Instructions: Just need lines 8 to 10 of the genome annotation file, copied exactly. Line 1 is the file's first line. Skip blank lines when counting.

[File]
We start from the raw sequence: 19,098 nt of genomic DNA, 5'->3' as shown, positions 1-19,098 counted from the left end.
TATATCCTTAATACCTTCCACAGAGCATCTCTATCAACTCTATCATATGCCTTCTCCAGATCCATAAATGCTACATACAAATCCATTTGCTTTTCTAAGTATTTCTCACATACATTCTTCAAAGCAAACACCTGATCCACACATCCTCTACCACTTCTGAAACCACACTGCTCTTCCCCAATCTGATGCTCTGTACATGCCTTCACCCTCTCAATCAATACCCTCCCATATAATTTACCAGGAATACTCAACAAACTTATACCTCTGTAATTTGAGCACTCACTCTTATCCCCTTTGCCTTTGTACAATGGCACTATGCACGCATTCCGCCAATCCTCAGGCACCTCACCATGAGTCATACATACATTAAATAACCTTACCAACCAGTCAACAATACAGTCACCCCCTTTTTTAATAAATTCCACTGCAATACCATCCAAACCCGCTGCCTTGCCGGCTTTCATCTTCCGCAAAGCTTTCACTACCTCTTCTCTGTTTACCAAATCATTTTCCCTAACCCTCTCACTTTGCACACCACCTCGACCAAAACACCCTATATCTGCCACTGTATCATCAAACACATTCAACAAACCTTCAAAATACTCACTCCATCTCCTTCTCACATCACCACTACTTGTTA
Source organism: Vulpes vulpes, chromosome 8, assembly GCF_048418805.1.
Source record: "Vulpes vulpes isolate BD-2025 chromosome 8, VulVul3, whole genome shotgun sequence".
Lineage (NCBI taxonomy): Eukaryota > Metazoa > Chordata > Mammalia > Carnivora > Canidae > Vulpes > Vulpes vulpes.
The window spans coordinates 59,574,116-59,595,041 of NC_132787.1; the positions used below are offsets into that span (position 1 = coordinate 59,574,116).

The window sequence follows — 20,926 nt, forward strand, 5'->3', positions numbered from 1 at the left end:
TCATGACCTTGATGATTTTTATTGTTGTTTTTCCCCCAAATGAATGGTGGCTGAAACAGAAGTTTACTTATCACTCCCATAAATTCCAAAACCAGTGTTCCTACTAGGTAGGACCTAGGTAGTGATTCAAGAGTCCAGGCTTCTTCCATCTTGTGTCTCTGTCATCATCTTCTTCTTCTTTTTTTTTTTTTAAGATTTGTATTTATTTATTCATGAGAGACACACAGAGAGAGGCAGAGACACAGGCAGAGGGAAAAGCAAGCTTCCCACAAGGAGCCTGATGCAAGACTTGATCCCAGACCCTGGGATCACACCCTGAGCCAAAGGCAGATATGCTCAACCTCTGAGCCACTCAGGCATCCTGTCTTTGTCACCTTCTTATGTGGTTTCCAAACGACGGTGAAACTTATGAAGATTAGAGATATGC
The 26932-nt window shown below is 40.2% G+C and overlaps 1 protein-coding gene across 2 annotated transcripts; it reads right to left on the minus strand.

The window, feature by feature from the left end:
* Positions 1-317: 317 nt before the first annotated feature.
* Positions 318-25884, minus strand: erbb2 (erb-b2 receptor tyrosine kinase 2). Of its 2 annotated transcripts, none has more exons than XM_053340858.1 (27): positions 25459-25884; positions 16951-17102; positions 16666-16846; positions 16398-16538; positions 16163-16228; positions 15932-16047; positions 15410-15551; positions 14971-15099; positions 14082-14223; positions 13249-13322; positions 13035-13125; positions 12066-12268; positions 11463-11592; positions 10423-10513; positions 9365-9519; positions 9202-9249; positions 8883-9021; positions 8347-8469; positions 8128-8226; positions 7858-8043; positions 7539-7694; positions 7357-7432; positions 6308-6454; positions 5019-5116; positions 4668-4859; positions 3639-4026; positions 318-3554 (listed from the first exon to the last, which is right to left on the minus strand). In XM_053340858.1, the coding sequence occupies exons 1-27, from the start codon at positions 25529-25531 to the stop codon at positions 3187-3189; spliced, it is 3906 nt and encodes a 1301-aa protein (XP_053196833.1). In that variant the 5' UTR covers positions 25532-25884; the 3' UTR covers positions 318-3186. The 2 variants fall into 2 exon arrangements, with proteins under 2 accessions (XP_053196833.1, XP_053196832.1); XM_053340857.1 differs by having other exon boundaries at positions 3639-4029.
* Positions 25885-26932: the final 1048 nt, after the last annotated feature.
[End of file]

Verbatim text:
TCATGACCTTGATGATTTTTATTGTTGTTTTTCCCCCAAATGAATGGTGGCTGAAACAGAAGTTTACTTATCACTCCCATAAATTCCAAAACCAGTGTTCCTACTAGGTAGGACCTAGGTAGTGATTCAAGAGTCCAGGCTTCTTCCATCTTGTGTCTCTGTCATCATCTTCTTCTTCTTTTTTTTTTTTTAAGATTTGTATTTATTTATTCATGAGAGACACACAGAGAGAGGCAGAGACACAGGCAGAGGGAAAAGCAAGCTTCCCACAAGGAGCCTGATGCAAGACTTGATCCCAGACCCTGGGATCACACCCTGAGCCAAAGGCAGATATGCTCAACCTCTGAGCCACTCAGGCATCCTGTCTTTGTCACCTTCTTATGTGGTTTCCAAACGACGGTGAAACTTATGAAGATTAGAGATATGC
The 26932-nt window shown below is 40.2% G+C and overlaps 1 protein-coding gene across 2 annotated transcripts; it reads right to left on the minus strand.

The window, feature by feature from the left end: